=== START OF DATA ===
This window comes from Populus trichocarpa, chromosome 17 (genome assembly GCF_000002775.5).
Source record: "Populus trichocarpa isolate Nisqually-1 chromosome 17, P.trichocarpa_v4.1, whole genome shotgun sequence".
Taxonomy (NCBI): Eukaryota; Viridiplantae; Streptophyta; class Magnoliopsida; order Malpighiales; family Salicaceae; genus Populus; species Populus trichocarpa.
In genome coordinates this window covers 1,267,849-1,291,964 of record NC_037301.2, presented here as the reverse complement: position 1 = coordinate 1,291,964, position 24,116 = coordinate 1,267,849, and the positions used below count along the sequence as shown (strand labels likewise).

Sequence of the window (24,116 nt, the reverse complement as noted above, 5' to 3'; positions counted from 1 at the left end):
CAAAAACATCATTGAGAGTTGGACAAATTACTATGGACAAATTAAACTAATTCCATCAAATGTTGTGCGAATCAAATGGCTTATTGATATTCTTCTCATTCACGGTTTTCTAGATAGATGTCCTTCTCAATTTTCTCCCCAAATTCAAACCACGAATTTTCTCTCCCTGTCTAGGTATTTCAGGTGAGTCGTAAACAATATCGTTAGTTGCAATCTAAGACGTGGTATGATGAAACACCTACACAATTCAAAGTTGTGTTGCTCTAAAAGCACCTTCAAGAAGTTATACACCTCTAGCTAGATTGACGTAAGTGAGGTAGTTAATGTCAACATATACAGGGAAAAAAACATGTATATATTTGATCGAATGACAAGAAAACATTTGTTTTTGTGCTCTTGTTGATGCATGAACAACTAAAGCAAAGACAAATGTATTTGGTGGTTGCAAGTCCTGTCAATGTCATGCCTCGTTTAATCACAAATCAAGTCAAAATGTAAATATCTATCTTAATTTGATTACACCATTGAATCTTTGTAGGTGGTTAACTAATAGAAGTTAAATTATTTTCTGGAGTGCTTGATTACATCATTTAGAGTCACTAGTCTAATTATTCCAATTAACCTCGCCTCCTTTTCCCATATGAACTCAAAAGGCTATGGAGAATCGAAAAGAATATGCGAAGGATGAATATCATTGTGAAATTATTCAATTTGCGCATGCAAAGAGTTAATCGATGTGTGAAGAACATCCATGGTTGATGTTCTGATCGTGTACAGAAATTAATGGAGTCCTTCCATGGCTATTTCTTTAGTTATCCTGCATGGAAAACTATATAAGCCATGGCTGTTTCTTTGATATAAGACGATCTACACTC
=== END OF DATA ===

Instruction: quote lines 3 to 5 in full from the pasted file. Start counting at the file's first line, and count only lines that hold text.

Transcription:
Taxonomy (NCBI): Eukaryota; Viridiplantae; Streptophyta; class Magnoliopsida; order Malpighiales; family Salicaceae; genus Populus; species Populus trichocarpa.
In genome coordinates this window covers 1,267,849-1,291,964 of record NC_037301.2, presented here as the reverse complement: position 1 = coordinate 1,291,964, position 24,116 = coordinate 1,267,849, and the positions used below count along the sequence as shown (strand labels likewise).

Sequence of the window (24,116 nt, the reverse complement as noted above, 5' to 3'; positions counted from 1 at the left end):